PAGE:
Along the riverfront and on the busy blocks nearby, construction crews are completing a $40 million federally financed river wall, for flood and erosion control, and shoreline park. In addition, $52 million in city-financed projects are adding promenades, a water-jet fountain, a riverfront playground, and a host of street and sidewalk design features to invite more foot traffic, and the cafes, bars, and leisure businesses that thrive in an active downtown.

Owensboro’s downtown redevelopment also is prompting new construction and business starts in other parts of the city. Revenue from Owensboro’s occupational tax rose 7.8 percent last year, the highest on record. For seven consecutive years city government has ended the fiscal year with surpluses, most recently with $1.1 million in its general fund at the end of the 2010-11 fiscal year.

The unemployment rate fell to 7.7 percent in September, well below the national rate of about 9 percent. And in the last two years Owensboro and Daviess County added 2,400 jobs, more than any other metropolitan area in Kentucky.

One of the home-grown businesses that is adding new employees and making an investment downtown is First Security Bank, founded in Owensboro in 1997. The bank is spending nearly $3 million to convert a 1960s-era four-story, 28,000-square-foot building on Frederica Street, Owensboro’s primary north-south boulevard, into the bank’s new headquarters.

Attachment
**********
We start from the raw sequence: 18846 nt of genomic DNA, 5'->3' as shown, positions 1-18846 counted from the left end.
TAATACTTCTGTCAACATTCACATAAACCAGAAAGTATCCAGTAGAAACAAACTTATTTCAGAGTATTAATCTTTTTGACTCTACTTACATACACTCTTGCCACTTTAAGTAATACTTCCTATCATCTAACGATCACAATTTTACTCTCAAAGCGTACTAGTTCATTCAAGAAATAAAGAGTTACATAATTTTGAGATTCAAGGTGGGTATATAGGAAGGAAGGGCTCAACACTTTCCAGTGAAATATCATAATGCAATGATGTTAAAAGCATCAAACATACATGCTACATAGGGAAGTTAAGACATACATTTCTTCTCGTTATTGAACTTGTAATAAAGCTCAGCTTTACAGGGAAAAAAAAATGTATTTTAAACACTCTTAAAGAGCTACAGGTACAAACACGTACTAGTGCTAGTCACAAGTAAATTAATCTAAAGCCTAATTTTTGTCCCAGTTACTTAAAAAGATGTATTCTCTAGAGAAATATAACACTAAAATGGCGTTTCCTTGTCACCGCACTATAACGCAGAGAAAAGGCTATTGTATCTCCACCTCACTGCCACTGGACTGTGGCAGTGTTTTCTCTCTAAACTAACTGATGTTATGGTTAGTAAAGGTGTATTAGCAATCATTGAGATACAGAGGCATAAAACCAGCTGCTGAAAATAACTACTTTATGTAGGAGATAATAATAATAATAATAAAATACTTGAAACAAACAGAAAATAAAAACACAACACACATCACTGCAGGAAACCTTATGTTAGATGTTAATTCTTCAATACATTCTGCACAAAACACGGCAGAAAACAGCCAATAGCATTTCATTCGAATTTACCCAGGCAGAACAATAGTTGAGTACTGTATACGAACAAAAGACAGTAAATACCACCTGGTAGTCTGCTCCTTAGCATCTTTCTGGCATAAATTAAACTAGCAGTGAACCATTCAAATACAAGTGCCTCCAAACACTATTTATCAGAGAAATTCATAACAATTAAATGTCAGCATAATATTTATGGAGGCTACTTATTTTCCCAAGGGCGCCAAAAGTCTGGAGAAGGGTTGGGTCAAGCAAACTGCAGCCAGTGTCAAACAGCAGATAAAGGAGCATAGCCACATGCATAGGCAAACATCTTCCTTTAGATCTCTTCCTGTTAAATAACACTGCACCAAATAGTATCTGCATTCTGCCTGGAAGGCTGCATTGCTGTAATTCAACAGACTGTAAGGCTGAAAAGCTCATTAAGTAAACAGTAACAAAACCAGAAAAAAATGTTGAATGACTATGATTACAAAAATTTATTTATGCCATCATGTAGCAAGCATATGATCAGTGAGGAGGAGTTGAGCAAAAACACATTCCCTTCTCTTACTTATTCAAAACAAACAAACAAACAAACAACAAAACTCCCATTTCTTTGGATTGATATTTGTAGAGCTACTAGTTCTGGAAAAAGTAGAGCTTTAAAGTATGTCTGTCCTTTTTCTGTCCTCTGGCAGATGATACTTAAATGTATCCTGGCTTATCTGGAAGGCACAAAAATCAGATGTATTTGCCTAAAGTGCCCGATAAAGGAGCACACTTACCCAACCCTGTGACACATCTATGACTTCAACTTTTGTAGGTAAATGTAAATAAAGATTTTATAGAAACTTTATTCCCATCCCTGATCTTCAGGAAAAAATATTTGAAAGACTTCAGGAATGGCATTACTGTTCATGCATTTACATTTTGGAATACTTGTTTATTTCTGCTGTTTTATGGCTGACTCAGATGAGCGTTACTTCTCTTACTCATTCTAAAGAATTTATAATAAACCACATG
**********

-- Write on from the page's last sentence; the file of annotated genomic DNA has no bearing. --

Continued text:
In addition the two local developers, Larry Conder and Terry Woodward, said in interviews that they were planning separate projects to build mixed-used retail and residential buildings on empty downtown lots. Mr. Woodward said in an interview that he was prepared to spend $7 million to build a five- or six-story, 50,000-square-foot residential and retail building along Veterans Boulevard. Mr. Conder is planning to start construction in the spring on a five-story, 22,000 square-foot mixed-use building with 12 residences and a 3,800 square-foot food market on the ground floor, at a cost of $3.25 million.

As an example, Mr. Conder pointed to an empty century-old brick building on Second Street that he is interested in buying. Two years ago the owner was asking $125,000 for the 2,400-square-foot building. “Now they want $350,000,” Mr. Conder said. “Prices are going up.”